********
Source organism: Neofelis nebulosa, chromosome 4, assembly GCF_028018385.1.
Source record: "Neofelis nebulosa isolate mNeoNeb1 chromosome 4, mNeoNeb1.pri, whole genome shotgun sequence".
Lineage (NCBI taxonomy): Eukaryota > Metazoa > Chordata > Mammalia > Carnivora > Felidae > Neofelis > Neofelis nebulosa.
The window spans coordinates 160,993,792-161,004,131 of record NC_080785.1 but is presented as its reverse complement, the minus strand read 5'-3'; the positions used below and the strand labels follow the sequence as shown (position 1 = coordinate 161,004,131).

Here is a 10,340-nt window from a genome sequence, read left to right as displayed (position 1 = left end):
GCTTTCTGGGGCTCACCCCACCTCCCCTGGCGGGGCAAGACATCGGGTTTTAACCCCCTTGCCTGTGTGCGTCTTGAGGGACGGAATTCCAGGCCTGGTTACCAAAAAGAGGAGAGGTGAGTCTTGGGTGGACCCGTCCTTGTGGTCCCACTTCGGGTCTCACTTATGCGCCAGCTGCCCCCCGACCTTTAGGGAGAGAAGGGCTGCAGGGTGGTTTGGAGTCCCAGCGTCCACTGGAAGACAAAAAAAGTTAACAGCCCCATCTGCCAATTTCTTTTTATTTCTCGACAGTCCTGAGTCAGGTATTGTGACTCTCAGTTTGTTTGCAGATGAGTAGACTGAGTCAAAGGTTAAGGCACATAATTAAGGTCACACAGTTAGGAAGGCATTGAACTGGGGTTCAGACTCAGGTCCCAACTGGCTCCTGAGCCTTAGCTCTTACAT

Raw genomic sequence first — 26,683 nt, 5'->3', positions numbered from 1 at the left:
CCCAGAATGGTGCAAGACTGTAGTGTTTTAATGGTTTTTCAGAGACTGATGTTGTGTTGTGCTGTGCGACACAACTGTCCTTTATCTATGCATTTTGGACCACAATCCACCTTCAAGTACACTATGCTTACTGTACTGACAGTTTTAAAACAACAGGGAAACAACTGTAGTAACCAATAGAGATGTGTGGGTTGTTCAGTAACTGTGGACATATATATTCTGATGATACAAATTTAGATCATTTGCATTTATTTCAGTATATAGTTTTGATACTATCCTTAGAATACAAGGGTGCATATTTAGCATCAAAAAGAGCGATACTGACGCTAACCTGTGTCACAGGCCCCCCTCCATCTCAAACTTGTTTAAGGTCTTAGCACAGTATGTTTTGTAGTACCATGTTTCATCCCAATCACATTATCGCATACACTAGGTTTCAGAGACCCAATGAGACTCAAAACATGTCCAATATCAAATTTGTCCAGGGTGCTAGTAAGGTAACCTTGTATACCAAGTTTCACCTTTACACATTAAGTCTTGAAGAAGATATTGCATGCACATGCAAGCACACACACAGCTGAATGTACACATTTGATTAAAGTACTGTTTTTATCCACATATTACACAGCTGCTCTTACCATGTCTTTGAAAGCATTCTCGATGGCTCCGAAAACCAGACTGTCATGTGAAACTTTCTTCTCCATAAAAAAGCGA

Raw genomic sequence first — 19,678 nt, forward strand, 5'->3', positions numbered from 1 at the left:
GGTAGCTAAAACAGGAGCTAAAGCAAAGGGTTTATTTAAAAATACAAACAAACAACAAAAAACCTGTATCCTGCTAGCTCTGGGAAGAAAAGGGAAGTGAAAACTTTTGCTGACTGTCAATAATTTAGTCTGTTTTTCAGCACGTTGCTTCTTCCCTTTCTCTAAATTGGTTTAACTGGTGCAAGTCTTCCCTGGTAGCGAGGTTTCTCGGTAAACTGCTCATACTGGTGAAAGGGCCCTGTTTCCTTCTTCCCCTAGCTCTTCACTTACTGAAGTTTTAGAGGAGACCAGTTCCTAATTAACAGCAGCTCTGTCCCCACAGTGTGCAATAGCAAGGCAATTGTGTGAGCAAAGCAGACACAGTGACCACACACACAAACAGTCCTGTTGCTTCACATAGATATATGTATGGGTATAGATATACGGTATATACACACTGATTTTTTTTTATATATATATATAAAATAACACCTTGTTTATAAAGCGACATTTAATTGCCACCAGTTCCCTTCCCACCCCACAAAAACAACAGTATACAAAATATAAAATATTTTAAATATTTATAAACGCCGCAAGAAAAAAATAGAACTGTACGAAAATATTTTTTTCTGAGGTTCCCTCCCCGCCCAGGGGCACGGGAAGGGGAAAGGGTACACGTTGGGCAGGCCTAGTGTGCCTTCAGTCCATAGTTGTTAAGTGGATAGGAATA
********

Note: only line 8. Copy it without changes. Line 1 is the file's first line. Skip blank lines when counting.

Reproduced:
CCCAGAATGGTGCAAGACTGTAGTGTTTTAATGGTTTTTCAGAGACTGATGTTGTGTTGTGCTGTGCGACACAACTGTCCTTTATCTATGCATTTTGGACCACAATCCACCTTCAAGTACACTATGCTTACTGTACTGACAGTTTTAAAACAACAGGGAAACAACTGTAGTAACCAATAGAGATGTGTGGGTTGTTCAGTAACTGTGGACATATATATTCTGATGATACAAATTTAGATCATTTGCATTTATTTCAGTATATAGTTTTGATACTATCCTTAGAATACAAGGGTGCATATTTAGCATCAAAAAGAGCGATACTGACGCTAACCTGTGTCACAGGCCCCCCTCCATCTCAAACTTGTTTAAGGTCTTAGCACAGTATGTTTTGTAGTACCATGTTTCATCCCAATCACATTATCGCATACACTAGGTTTCAGAGACCCAATGAGACTCAAAACATGTCCAATATCAAATTTGTCCAGGGTGCTAGTAAGGTAACCTTGTATACCAAGTTTCACCTTTACACATTAAGTCTTGAAGAAGATATTGCATGCACATGCAAGCACACACACAGCTGAATGTACACATTTGATTAAAGTACTGTTTTTATCCACATATTACACAGCTGCTCTTACCATGTCTTTGAAAGCATTCTCGATGGCTCCGAAAACCAGACTGTCATGTGAAACTTTCTTCTCCATAAAAAAGCGA